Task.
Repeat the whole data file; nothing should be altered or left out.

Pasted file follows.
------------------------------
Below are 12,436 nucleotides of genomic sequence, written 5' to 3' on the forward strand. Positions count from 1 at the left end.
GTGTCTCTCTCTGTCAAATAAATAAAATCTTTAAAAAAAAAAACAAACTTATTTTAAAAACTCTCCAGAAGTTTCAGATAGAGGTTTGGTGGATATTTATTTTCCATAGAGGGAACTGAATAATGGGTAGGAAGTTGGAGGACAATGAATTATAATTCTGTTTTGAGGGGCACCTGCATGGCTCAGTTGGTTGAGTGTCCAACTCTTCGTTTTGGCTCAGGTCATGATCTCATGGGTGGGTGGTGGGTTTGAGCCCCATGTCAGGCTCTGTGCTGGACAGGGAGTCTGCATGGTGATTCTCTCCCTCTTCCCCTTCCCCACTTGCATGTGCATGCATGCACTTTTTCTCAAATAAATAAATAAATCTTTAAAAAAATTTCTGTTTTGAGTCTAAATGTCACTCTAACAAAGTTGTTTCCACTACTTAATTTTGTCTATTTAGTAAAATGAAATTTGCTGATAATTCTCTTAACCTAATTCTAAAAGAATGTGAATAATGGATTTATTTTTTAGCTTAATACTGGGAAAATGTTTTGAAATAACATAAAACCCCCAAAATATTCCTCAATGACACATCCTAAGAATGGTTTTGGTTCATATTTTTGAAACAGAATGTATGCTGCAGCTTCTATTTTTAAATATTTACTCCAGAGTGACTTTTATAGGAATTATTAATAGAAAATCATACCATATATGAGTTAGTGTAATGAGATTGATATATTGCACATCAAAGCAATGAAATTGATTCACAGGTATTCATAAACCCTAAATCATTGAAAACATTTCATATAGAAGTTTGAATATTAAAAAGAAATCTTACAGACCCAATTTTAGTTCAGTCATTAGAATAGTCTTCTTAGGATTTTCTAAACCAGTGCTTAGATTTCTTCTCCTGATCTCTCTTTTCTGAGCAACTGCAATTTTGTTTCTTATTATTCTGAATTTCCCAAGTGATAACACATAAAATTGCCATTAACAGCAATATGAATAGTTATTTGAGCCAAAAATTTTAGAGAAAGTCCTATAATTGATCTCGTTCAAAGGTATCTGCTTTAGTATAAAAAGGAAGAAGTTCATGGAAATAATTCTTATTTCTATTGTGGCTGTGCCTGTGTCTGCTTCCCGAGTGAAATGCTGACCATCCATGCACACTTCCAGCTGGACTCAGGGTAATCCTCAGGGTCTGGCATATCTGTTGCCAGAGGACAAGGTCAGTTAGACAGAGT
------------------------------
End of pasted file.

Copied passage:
Below are 12,436 nucleotides of genomic sequence, written 5' to 3' on the forward strand. Positions count from 1 at the left end.
GTGTCTCTCTCTGTCAAATAAATAAAATCTTTAAAAAAAAAAACAAACTTATTTTAAAAACTCTCCAGAAGTTTCAGATAGAGGTTTGGTGGATATTTATTTTCCATAGAGGGAACTGAATAATGGGTAGGAAGTTGGAGGACAATGAATTATAATTCTGTTTTGAGGGGCACCTGCATGGCTCAGTTGGTTGAGTGTCCAACTCTTCGTTTTGGCTCAGGTCATGATCTCATGGGTGGGTGGTGGGTTTGAGCCCCATGTCAGGCTCTGTGCTGGACAGGGAGTCTGCATGGTGATTCTCTCCCTCTTCCCCTTCCCCACTTGCATGTGCATGCATGCACTTTTTCTCAAATAAATAAATAAATCTTTAAAAAAATTTCTGTTTTGAGTCTAAATGTCACTCTAACAAAGTTGTTTCCACTACTTAATTTTGTCTATTTAGTAAAATGAAATTTGCTGATAATTCTCTTAACCTAATTCTAAAAGAATGTGAATAATGGATTTATTTTTTAGCTTAATACTGGGAAAATGTTTTGAAATAACATAAAACCCCCAAAATATTCCTCAATGACACATCCTAAGAATGGTTTTGGTTCATATTTTTGAAACAGAATGTATGCTGCAGCTTCTATTTTTAAATATTTACTCCAGAGTGACTTTTATAGGAATTATTAATAGAAAATCATACCATATATGAGTTAGTGTAATGAGATTGATATATTGCACATCAAAGCAATGAAATTGATTCACAGGTATTCATAAACCCTAAATCATTGAAAACATTTCATATAGAAGTTTGAATATTAAAAAGAAATCTTACAGACCCAATTTTAGTTCAGTCATTAGAATAGTCTTCTTAGGATTTTCTAAACCAGTGCTTAGATTTCTTCTCCTGATCTCTCTTTTCTGAGCAACTGCAATTTTGTTTCTTATTATTCTGAATTTCCCAAGTGATAACACATAAAATTGCCATTAACAGCAATATGAATAGTTATTTGAGCCAAAAATTTTAGAGAAAGTCCTATAATTGATCTCGTTCAAAGGTATCTGCTTTAGTATAAAAAGGAAGAAGTTCATGGAAATAATTCTTATTTCTATTGTGGCTGTGCCTGTGTCTGCTTCCCGAGTGAAATGCTGACCATCCATGCACACTTCCAGCTGGACTCAGGGTAATCCTCAGGGTCTGGCATATCTGTTGCCAGAGGACAAGGTCAGTTAGACAGAGT